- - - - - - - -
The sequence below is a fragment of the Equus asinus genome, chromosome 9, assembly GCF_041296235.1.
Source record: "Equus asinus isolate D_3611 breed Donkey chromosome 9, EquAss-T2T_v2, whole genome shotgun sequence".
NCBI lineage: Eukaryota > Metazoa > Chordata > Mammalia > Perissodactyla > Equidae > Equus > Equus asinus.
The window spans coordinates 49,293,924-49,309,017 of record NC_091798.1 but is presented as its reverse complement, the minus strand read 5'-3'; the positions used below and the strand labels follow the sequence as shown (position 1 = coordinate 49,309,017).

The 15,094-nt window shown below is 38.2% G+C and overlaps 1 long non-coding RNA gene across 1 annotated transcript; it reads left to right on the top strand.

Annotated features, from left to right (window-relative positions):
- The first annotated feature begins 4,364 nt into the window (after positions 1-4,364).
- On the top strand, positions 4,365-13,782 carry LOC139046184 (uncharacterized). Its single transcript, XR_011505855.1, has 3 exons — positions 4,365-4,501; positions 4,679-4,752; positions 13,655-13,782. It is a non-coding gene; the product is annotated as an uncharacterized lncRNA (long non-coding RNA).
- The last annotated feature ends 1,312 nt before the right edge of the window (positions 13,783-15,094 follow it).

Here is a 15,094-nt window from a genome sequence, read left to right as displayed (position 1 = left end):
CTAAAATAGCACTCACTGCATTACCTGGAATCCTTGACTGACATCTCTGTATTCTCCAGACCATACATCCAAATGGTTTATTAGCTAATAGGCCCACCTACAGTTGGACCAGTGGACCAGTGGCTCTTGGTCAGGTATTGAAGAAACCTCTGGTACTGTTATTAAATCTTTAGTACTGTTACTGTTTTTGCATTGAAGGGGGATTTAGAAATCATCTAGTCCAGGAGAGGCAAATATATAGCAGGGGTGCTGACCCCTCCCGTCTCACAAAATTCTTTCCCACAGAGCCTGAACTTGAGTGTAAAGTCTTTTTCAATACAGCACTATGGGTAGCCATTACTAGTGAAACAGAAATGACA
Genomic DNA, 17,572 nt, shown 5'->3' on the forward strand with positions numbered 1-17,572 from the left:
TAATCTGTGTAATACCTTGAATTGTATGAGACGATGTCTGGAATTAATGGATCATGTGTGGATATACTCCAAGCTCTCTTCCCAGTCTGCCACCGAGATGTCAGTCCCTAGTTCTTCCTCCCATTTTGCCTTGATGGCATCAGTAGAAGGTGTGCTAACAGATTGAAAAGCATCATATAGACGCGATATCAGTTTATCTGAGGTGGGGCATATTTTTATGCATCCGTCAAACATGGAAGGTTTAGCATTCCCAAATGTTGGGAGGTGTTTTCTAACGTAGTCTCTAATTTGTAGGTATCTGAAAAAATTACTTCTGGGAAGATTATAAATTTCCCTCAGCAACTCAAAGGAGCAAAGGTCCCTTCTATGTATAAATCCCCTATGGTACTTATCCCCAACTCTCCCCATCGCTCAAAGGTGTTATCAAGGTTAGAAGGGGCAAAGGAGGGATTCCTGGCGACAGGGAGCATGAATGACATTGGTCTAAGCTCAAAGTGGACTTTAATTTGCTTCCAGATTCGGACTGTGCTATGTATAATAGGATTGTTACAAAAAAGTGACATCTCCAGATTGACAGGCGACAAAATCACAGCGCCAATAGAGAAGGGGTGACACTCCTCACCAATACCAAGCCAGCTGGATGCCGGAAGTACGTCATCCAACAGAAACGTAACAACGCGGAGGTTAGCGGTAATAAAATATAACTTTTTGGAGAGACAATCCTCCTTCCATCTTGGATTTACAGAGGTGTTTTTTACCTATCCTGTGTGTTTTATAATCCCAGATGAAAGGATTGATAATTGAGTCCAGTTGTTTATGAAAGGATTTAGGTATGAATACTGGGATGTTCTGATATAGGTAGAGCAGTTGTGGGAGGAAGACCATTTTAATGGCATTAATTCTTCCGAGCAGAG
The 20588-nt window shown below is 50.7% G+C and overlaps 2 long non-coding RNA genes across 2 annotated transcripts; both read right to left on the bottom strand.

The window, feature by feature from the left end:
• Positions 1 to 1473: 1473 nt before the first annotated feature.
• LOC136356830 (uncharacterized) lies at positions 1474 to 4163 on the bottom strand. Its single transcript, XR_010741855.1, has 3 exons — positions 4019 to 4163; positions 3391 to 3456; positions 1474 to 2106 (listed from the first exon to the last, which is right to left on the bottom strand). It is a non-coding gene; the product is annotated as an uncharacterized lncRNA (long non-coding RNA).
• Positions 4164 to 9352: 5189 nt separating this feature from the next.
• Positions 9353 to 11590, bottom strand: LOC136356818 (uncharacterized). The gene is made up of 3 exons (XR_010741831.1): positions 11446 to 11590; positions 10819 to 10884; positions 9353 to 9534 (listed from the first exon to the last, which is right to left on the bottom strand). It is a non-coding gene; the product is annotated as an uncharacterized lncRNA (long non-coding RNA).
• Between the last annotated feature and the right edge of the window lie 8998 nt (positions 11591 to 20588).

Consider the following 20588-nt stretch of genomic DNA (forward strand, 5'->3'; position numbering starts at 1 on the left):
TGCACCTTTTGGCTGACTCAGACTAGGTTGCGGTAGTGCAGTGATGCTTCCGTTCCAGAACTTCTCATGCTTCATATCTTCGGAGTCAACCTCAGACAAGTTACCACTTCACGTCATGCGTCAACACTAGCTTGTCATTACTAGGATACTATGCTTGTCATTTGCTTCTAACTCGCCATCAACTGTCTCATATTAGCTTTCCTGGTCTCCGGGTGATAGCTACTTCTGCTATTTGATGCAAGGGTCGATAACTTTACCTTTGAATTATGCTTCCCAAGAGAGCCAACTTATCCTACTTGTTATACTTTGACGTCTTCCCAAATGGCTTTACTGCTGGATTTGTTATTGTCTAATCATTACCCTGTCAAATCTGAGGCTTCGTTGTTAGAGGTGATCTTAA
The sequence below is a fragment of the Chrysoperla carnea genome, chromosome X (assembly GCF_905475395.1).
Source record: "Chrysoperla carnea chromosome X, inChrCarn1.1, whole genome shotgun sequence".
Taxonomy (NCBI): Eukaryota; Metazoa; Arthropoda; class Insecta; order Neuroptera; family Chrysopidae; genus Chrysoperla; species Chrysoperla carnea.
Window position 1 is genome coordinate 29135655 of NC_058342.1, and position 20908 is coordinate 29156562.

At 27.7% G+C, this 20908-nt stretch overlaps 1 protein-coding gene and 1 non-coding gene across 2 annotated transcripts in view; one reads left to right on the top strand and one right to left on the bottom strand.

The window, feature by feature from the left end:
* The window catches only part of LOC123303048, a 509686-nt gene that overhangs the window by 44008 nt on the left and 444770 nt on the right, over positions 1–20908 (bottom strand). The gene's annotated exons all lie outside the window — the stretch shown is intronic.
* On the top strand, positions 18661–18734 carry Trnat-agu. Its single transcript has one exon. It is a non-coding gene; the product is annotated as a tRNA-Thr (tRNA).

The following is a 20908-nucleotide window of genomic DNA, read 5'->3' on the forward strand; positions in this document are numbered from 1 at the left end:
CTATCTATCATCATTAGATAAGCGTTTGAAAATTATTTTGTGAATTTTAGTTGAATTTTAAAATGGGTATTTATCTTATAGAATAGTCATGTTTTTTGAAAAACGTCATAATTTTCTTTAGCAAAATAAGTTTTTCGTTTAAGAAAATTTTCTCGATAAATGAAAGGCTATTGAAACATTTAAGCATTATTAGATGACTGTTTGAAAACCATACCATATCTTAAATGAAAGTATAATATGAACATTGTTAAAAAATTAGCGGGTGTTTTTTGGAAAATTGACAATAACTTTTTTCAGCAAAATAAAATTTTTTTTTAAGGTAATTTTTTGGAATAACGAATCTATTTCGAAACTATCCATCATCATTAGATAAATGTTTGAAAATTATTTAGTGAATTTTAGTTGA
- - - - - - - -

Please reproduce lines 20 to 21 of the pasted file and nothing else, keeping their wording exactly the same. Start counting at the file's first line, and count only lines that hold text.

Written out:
• Between the last annotated feature and the right edge of the window lie 8998 nt (positions 11591 to 20588).

Consider the following 20588-nt stretch of genomic DNA (forward strand, 5'->3'; position numbering starts at 1 on the left):